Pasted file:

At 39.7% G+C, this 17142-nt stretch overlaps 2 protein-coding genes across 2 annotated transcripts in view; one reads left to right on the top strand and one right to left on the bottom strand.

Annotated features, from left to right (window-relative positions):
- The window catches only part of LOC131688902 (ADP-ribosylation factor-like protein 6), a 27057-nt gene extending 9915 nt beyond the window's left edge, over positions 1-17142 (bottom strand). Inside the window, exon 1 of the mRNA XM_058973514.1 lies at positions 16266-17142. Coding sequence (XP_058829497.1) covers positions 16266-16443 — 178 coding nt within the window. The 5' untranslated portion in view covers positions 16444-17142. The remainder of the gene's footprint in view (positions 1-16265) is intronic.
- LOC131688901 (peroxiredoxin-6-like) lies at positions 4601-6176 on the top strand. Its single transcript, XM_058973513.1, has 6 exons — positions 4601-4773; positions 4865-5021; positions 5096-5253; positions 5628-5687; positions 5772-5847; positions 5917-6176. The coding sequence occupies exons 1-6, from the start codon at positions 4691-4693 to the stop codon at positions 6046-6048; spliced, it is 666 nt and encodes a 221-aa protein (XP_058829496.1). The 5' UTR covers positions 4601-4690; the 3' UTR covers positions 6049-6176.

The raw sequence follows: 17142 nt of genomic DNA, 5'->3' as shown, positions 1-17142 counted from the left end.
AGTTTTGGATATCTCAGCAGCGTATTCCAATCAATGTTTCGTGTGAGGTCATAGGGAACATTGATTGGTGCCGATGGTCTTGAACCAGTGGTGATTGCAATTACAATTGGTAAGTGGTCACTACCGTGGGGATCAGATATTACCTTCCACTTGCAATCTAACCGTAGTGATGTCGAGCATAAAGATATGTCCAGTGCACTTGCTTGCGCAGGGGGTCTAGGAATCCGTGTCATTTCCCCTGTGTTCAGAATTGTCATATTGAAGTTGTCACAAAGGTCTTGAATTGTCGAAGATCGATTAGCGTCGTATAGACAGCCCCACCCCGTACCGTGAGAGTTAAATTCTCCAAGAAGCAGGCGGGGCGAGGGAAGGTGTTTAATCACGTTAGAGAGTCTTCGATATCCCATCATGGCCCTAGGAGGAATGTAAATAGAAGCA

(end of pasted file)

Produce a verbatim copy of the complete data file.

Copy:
At 39.7% G+C, this 17142-nt stretch overlaps 2 protein-coding genes across 2 annotated transcripts in view; one reads left to right on the top strand and one right to left on the bottom strand.

Annotated features, from left to right (window-relative positions):
- The window catches only part of LOC131688902 (ADP-ribosylation factor-like protein 6), a 27057-nt gene extending 9915 nt beyond the window's left edge, over positions 1-17142 (bottom strand). Inside the window, exon 1 of the mRNA XM_058973514.1 lies at positions 16266-17142. Coding sequence (XP_058829497.1) covers positions 16266-16443 — 178 coding nt within the window. The 5' untranslated portion in view covers positions 16444-17142. The remainder of the gene's footprint in view (positions 1-16265) is intronic.
- LOC131688901 (peroxiredoxin-6-like) lies at positions 4601-6176 on the top strand. Its single transcript, XM_058973513.1, has 6 exons — positions 4601-4773; positions 4865-5021; positions 5096-5253; positions 5628-5687; positions 5772-5847; positions 5917-6176. The coding sequence occupies exons 1-6, from the start codon at positions 4691-4693 to the stop codon at positions 6046-6048; spliced, it is 666 nt and encodes a 221-aa protein (XP_058829496.1). The 5' UTR covers positions 4601-4690; the 3' UTR covers positions 6049-6176.

The raw sequence follows: 17142 nt of genomic DNA, 5'->3' as shown, positions 1-17142 counted from the left end.
AGTTTTGGATATCTCAGCAGCGTATTCCAATCAATGTTTCGTGTGAGGTCATAGGGAACATTGATTGGTGCCGATGGTCTTGAACCAGTGGTGATTGCAATTACAATTGGTAAGTGGTCACTACCGTGGGGATCAGATATTACCTTCCACTTGCAATCTAACCGTAGTGATGTCGAGCATAAAGATATGTCCAGTGCACTTGCTTGCGCAGGGGGTCTAGGAATCCGTGTCATTTCCCCTGTGTTCAGAATTGTCATATTGAAGTTGTCACAAAGGTCTTGAATTGTCGAAGATCGATTAGCGTCGTATAGACAGCCCCACCCCGTACCGTGAGAGTTAAATTCTCCAAGAAGCAGGCGGGGCGAGGGAAGGTGTTTAATCACGTTAGAGAGTCTTCGATATCCCATCATGGCCCTAGGAGGAATGTAAATAGAAGCA